Freezing a larger batch is the easiest way to spin out our food and make it last, but not everything freezes nor defrosts well.
Most dairy products will struggle to defrost well. I find that cream will separate and can spoil any food that it is combined with prior to freezing. I have managed to freeze milk pretty well on its own, but it does have a slightly altered taste when I defrost it. It is similar to the UHT taste, but just not quite as strong.
Cream, mayonnaise and soft cheeses like mascapone might well separate when defrosted, but they could be whipped back together into an emulsion with a bit of effort. That really is a trial and error thing to see if you are prepared to do that on a frequent basis. I stick to freezing milk and regular cheese from the dairy family, but I have been known to freeze yoghurt for the kids.
High fat content cheese does freeze quite well. I have much success in freezing grated cheddar and mozarella. Some yoghurts do well, and make great ice lollies for kids. Butter freezes beautifully and I always have some blocks in the freezer as a standby for making cakes, pastry and more. I simply pop it into the microwave when I need it and it works really well.
Eggs can be frozen raw, but they need to be taken out of their shells. Cooked egg yolks will freeze fine, but cooked egg whites tend to come out very rubbery and really not very nice at all. They would probably be ok when cooked in with other foods.
Fruit & Veg
Lots of fruit and veg don’t freeze well, although the root vegetables seem to do much better. I’d love to freeze lettuce, grapes, strawberries, melon, oranges and more, but the textures they give when they are defrosted don’t sit well with me. The water content is too high and the taste is very much affected when they are defrosted. Similarly, radishes and cucumber are not good for freezing. I do often buy a bag of frozen strawberries from Costo, but I tend to use those for smoothies and sometimes a small batch of jam making in the winter, but as a rule, I wouldn’t freeze them to eat afterwards.
Cooked potatoes freeze well, but I have not had any success with freezing raw ones. Some websites will say potatoes are freezable, but not where I am concerned. I have not tried freezing uncooked turnip or butternut squash, but I’m told they freeze well. Pulses have a reputation for freezing well, but they don’t really matter to me as I use mine dried. Meals cooked with all these ingredients will freeze and thaw well with very little change to taste or texture when they are reheated.
Big manufacturers have the technology to freeze some fruits and vegetables that we couldn’t do at home. It can depend on where our fresh vegetables come from as to whether they really are of much nutritional benefit to us.
We have an allotment as well as our garden, and this year, we hope to have a lovely crop of fresh and home grown fruit and veg to eat over the warmer months. I’m not a gardening fan, so I am looking forward to not having to go and water the plants and feed the tomatoes in the outdoor greenhouse this year as the man has taken that over.
Almost all protein sources will freeze well whether cooked or uncooked. Meat, fish and poultry are all freezable. You do have to stick to good freezing guidelines and clear out your freezer now and again. I suspect there are more than a few of us with things in our freezers that are way past their freezer shelf life. Pulses and lentils we’ve already discussed, but buying dried is so easy, that I’d not really see the need to freeze them unless they are cooked in something else.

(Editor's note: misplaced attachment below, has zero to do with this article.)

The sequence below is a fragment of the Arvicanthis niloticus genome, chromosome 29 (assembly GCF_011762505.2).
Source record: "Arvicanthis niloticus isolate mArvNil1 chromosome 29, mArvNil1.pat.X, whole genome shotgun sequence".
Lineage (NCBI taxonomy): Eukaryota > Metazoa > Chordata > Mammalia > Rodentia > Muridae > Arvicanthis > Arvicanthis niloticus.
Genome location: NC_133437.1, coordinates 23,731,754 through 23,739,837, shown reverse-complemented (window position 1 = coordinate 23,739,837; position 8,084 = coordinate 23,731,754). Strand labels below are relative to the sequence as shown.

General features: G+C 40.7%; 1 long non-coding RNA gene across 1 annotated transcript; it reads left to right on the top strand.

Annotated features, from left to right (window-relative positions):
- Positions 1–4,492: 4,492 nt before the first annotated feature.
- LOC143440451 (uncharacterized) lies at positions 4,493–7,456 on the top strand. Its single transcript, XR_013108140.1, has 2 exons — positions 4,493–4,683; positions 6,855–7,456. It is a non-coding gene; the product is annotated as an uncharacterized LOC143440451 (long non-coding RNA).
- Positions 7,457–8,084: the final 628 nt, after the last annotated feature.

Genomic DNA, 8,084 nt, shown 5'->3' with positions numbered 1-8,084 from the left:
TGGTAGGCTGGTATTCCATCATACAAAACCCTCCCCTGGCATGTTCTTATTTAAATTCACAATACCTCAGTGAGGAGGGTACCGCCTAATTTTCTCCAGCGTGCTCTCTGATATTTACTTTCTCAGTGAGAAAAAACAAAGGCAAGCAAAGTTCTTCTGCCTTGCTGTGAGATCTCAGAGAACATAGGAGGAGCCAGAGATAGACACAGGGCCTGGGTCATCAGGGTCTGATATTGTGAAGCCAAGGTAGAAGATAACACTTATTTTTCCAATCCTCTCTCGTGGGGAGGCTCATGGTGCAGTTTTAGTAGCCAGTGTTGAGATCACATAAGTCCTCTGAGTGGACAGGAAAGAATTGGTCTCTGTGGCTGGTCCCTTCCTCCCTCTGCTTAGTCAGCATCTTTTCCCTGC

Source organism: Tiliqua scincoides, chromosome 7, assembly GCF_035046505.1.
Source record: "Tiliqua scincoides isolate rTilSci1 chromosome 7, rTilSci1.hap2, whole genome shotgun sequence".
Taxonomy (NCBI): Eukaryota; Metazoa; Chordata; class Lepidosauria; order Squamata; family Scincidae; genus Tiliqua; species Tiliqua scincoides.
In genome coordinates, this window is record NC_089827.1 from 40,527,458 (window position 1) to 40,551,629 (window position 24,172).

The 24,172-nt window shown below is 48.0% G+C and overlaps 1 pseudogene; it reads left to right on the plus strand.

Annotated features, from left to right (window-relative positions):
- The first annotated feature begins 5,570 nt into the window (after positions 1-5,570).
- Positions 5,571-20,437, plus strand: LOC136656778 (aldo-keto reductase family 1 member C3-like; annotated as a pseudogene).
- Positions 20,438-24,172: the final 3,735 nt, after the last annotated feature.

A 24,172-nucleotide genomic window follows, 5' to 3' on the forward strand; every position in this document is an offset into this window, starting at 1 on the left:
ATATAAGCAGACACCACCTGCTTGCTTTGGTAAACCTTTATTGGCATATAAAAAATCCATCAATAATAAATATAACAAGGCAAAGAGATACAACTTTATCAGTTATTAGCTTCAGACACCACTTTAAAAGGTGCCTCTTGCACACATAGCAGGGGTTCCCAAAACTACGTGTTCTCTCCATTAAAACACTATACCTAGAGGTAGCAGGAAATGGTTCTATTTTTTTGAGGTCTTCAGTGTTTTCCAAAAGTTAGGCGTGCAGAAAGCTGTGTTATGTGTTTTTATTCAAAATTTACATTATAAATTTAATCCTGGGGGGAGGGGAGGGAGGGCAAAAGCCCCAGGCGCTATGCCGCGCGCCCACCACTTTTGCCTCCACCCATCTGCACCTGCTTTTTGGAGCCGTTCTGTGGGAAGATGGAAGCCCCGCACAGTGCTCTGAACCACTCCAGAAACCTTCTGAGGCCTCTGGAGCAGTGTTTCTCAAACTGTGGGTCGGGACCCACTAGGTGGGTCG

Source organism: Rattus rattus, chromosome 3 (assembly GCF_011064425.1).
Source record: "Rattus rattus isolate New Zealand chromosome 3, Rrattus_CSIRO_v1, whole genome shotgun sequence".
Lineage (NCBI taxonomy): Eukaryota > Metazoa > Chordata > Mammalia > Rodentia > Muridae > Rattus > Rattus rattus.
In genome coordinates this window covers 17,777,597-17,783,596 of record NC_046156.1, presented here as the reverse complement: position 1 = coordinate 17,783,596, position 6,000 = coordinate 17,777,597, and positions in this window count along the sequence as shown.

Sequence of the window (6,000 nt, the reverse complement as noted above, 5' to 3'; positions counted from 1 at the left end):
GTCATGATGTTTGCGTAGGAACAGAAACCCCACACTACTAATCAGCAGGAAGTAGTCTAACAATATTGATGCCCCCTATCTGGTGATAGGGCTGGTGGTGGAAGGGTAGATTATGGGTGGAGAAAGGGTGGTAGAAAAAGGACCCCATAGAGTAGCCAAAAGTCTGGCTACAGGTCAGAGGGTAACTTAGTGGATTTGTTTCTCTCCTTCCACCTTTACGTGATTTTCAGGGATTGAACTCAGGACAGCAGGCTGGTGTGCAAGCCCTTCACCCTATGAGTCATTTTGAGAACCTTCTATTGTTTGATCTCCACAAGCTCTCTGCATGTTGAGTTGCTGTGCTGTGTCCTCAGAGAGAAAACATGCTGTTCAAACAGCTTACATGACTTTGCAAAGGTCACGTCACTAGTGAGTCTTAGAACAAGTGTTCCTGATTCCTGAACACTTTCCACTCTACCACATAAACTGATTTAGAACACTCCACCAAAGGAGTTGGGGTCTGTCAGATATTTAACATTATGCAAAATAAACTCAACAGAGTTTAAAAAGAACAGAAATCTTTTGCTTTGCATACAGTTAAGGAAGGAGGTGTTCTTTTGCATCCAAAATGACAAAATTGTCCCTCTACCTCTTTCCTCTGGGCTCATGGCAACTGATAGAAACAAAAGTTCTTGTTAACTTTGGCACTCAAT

Bread & Baked Goods
I freeze bread, softies, rolls, croissants and more. I tend to do mine baked, but you can freeze the dough for using later. We can keep our bread in the freezer for a few months, but if I leave it too long, I find that it can be better used in the toaster than for sandwiches. I am told we can freeze cakes, but that is one thing I’ve not actually tried yet.
Soups, stews, casseroles and more are easily freezed as long as you keep out the cream, mayonnaise or soft cheese.
Tomato sauces freeze really well. Soups and sauces that have been thickened with cornflour or plain flour have always come out really well for me, but I have seen reports where they have not been advised for freezing. I tend to thicken soups with a few potatoes, so those are always easy for me to do. I think some things are trial and error. I have a fast freeze button, and thickened stews and sauces do just fine when they are cooked in with protein and vegetables.
Pasta / Rice / Cous Cous
There is the argument that says not to bother freezing these starchy foods as they cook so quickly anyway. I wouldn’t tend to freeze any of them on their own. I do often freeze them where they are mixed in as part of a whole meal.
We all need to be careful of rice dishes as rice does tend to have problems if bacteria is allowed to grow. Make sure that if you intend to freeze any rice dishes, that they are cooled quickly and possibly separated into shallow containers. Get these dishes into the freezer in the shortest time frame possible after cooking.
Reheating Foods from the Freezer
Food might taste much stronger as the herbs and flavours become stronger. It might be a good idea to leave strong seasoning out until you are ready to reheat. I don’t usually do this and there are times where I add a little milk or water to the reheating process to give food a slightly more diluted taste.
Some sauces, soups, stews and pasta dishes my seem very thick when you defrost it. Simply add some water or milk to the reheating process to think down the mix. It’s all a matter of personal preference.
It’s important to ensure that food from the freezer is thoroughly reheated.